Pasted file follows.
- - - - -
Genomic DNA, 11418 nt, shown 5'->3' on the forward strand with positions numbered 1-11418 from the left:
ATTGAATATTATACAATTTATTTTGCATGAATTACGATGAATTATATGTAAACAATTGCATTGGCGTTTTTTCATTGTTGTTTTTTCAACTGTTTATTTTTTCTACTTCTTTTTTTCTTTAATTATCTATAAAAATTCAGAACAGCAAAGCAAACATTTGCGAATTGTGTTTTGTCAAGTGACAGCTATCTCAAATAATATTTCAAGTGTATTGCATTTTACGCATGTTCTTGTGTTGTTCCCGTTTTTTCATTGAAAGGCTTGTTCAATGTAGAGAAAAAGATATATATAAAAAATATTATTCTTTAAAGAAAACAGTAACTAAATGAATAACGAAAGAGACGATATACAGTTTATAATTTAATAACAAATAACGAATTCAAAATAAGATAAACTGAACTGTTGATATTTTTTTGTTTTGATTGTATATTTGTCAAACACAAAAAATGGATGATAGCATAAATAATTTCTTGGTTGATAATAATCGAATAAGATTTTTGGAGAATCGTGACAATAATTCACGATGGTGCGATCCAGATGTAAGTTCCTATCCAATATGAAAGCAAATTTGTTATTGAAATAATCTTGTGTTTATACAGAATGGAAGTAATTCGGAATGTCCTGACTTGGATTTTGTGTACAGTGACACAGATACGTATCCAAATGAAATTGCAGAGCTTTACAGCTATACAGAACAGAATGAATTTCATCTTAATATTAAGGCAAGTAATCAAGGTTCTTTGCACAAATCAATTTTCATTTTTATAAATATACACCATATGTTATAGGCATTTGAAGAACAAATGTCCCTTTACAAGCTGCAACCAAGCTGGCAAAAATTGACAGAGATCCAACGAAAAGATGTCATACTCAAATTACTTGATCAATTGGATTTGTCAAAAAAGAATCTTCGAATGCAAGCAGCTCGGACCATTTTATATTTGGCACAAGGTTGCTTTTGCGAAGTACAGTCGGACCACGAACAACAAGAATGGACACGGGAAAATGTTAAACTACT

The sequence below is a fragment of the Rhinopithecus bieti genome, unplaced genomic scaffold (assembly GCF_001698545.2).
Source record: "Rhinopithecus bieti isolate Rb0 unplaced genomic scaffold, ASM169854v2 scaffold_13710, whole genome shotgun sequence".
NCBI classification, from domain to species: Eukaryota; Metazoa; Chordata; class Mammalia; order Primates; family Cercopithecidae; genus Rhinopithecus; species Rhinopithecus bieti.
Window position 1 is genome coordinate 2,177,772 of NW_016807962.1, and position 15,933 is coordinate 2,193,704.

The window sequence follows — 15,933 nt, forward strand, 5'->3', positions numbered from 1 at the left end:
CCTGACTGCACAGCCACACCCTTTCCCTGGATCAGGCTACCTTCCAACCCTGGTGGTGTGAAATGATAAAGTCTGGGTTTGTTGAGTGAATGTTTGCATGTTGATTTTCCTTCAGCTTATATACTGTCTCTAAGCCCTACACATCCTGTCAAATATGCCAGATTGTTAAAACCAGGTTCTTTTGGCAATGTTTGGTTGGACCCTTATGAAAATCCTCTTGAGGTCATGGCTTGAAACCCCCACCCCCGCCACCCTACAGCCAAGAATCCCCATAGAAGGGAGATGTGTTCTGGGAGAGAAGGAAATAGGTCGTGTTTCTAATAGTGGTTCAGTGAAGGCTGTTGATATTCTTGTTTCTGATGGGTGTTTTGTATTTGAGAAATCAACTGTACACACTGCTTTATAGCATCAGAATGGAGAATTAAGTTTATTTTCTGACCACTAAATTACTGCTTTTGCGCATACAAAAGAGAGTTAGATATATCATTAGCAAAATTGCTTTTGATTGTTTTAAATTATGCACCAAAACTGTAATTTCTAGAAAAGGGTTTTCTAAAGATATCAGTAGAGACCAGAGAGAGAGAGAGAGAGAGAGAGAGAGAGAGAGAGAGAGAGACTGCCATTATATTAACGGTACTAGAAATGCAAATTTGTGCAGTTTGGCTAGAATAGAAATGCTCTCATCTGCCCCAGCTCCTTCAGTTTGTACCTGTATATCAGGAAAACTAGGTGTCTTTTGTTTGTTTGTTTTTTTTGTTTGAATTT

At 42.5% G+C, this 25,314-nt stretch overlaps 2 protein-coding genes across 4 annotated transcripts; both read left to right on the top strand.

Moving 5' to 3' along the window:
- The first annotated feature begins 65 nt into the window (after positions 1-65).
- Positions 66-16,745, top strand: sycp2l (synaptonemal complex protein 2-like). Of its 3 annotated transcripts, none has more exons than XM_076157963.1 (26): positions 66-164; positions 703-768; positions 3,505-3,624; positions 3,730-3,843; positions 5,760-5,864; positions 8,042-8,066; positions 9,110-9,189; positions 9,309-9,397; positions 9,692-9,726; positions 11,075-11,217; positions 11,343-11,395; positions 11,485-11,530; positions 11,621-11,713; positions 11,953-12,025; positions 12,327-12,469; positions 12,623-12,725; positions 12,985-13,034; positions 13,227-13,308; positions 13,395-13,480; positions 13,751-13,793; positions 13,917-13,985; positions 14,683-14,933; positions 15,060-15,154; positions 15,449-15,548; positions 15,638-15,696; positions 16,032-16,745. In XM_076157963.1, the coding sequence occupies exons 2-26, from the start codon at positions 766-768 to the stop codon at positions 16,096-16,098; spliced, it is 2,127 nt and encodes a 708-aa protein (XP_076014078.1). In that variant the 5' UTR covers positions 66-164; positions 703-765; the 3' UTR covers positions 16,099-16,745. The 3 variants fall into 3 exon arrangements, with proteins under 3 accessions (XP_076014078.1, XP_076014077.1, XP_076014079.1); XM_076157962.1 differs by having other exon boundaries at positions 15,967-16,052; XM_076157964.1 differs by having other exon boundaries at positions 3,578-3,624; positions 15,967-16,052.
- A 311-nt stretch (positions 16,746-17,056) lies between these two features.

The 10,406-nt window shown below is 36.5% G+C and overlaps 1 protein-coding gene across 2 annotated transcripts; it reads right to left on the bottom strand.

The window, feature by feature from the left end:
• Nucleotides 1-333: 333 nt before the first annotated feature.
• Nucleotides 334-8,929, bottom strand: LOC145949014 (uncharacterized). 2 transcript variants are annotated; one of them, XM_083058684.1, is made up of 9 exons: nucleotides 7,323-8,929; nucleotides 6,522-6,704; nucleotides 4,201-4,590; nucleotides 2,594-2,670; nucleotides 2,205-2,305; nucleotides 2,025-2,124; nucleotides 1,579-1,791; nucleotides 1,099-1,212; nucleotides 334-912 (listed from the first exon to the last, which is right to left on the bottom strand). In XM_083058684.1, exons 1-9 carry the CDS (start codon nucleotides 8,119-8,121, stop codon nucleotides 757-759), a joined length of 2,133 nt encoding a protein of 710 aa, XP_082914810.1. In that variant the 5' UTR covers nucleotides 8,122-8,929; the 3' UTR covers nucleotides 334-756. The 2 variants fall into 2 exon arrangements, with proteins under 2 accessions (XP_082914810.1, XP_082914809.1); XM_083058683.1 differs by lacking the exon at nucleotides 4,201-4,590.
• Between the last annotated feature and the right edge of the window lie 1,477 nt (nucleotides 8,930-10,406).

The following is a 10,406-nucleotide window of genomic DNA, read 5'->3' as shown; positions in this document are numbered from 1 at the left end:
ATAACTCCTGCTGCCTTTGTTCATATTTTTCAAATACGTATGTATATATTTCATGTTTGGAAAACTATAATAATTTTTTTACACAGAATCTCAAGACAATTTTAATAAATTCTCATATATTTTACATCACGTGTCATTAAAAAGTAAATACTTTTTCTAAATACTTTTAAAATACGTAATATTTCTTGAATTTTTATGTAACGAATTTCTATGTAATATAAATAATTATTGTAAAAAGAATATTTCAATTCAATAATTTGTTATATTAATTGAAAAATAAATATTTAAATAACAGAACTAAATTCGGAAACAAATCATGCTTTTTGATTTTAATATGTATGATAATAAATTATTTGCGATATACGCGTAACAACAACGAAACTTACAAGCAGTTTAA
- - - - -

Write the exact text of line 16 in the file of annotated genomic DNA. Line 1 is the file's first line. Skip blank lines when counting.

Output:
• Nucleotides 1-333: 333 nt before the first annotated feature.